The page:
If you would like to purchase and read the book ahead of the event, you can get your copy at Audreys Bookstore.*

The store is closed to browsing, but they are offering delivery or curbside pick-up at 10702 Jasper Avenue, Edmonton, AB


Order on-line: www.audreys.ca

Order by phone: 780-423-2487

Order by email: audrey@audreys.ca

REVIEWS

This book should be required reading for anyone working in the fertility field, as they are unlikely to find a more potent psychological study of a persistent individual experiencing infertility and loss….I found Christache’s visuals sublime, Steinberg’s story gripping
– Women Write About Comics

Catalogue Baby: A Memoir of (In)Fertility[is] an extraordinary feat of visual storytelling 
– Foreword Review

Steinberg’s solo-mother-by-choice perspective and accessible, well-paced graphic storytelling brings a fresh angle to the pregnancy memoir canon.
– Publisher’s Weekly

Warning: you’re going to need to set aside some uninterrupted time to savour Myriam Steinberg’s new graphic novel, Catalogue Baby: A Memoir of (In)fertility because it is hard to put down.
– Ormsby Review

Graphic novels are well known for tackling a wide-range of topics and presenting them in ways that convey the subject’s emotional experience in image and script. Catalogue Baby certainly succeeds…. Christache’s capturing of the experiences… is perfect.
-Vancouver Sun

“A bracingly candid, fearless, and funny look at the misconceptions of conception and the emotional rollercoaster of fertility. Myriam Steinberg has turned her journey of heartbreak and healing into something wonderfully alive.” 
—Elan Mastai, writer/producer of THIS IS US and author of ALL OUR WRONG TODAYS.

WFH on Real Talk with Ryan Jespersen!

Dr. Alda Ngo had the pleasure of joining a roundtable on Real Talk With Ryan Jespersen, one of Canada’s most popular live talk show/ podcasts.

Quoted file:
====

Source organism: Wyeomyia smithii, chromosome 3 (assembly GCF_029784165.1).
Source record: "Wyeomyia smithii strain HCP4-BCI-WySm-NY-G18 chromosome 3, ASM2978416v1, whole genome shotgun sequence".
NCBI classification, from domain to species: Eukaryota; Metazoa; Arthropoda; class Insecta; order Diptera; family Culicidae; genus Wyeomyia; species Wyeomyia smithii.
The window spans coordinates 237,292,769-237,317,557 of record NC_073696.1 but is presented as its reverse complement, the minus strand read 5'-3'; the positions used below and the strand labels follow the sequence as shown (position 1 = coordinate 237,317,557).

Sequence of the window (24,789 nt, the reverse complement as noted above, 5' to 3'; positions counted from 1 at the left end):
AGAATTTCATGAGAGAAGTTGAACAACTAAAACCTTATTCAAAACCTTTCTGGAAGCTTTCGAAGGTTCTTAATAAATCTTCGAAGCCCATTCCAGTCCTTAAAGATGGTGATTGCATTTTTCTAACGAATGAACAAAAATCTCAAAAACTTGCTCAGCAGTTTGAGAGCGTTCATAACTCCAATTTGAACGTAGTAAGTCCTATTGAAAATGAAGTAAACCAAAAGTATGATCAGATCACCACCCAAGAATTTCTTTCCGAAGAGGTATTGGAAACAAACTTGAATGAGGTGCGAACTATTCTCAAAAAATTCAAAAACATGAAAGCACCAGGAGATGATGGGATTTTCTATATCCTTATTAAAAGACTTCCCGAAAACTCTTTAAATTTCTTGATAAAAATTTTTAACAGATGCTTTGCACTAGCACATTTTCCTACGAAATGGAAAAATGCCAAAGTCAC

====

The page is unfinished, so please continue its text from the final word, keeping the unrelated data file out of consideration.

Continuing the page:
Dr. Alda was joined by 3 other people intimate with the infertility journey, Ryan Jespersen himself sharing about his own experience.

A wonderful and meaningful conversation on infertility from the inside, the thoughts, emotions, the logistics, finances and a little bit of science.

Here’s the write-up:

It’s Canadian Infertility Awareness Week, so we check in with Dr. Alda Ngo, Kristina Melia, and Linda Hoang. What new options exist for Canadians hoping to start a family, what are some of the most significant barriers they’ll face, and what proactive steps can people take to improve their chances?

Join us for our free virtual CIAW event: Infertility During A Pandemic. Sunday, April 25th 2-330pm MT as we team up with Dr. Caitlin Dunne from PCRM and 3 courageous fertility patients who share their stories. Contact us for more info and to register.

If you’d like to learn more about how we can support you on your fertility journey, book a Free 15-minute Phone Consultation with one of our fertility specialists.

Alda’s story

As I witness so many brave people share their stories, in honour of CIAW & helping to normalize the conversation around infertility, I will take the opportunity to share my own story. I am #1in6

I’ve been working in fertility health since 2007 & for a good 7 plus years of this time, I found myself in my own struggle. Being immersed in it, it was both a blessing & a curse to be working in the industry, as I struggled to find a single moment when the thoughts & emotions associated with infertility didn’t dominate.